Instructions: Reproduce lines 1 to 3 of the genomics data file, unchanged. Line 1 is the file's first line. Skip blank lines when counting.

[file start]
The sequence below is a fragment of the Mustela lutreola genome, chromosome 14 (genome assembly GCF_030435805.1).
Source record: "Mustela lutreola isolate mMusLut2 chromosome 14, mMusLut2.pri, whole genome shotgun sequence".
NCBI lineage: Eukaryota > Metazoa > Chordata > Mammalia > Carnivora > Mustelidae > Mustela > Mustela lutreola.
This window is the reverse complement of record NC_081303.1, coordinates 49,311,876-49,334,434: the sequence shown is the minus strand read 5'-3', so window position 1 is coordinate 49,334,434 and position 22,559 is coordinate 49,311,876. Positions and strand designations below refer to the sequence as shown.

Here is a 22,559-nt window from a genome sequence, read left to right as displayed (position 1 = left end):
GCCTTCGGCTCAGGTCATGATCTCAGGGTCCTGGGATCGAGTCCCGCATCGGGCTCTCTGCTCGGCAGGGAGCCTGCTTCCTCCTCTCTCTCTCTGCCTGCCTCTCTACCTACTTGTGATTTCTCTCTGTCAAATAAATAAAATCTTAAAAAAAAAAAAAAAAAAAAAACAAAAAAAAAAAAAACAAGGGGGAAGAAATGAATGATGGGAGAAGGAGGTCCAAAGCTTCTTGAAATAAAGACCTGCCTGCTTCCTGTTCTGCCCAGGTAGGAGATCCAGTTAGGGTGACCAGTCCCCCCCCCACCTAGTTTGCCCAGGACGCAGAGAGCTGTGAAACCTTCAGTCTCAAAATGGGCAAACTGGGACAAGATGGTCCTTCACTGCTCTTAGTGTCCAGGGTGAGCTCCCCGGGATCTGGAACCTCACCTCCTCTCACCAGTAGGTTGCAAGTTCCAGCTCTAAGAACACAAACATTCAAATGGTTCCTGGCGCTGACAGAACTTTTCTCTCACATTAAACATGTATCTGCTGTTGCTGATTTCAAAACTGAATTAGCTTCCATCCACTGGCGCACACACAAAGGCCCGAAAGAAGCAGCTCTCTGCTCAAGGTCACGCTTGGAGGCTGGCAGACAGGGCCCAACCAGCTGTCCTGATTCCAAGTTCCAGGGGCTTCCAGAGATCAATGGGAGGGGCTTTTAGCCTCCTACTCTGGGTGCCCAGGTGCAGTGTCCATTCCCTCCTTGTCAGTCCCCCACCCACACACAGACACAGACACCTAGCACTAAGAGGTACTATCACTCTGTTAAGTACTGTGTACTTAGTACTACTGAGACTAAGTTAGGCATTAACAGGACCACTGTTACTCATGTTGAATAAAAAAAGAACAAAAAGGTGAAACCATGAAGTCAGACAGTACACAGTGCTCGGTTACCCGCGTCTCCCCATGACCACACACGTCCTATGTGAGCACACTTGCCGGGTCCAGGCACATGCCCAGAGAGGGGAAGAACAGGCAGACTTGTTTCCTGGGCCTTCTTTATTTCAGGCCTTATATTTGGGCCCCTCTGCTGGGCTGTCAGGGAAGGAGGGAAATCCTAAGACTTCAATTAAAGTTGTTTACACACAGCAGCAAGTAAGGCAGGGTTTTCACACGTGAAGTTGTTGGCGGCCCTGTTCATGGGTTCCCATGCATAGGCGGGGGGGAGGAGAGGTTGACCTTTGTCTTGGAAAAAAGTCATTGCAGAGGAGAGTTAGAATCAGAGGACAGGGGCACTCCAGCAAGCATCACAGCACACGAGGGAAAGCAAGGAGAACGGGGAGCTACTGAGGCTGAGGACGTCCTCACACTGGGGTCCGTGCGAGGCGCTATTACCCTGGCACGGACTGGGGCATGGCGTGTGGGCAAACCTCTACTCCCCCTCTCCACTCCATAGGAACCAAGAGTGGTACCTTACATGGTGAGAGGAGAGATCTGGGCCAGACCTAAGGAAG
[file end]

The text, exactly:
The sequence below is a fragment of the Mustela lutreola genome, chromosome 14 (genome assembly GCF_030435805.1).
Source record: "Mustela lutreola isolate mMusLut2 chromosome 14, mMusLut2.pri, whole genome shotgun sequence".
NCBI lineage: Eukaryota > Metazoa > Chordata > Mammalia > Carnivora > Mustelidae > Mustela > Mustela lutreola.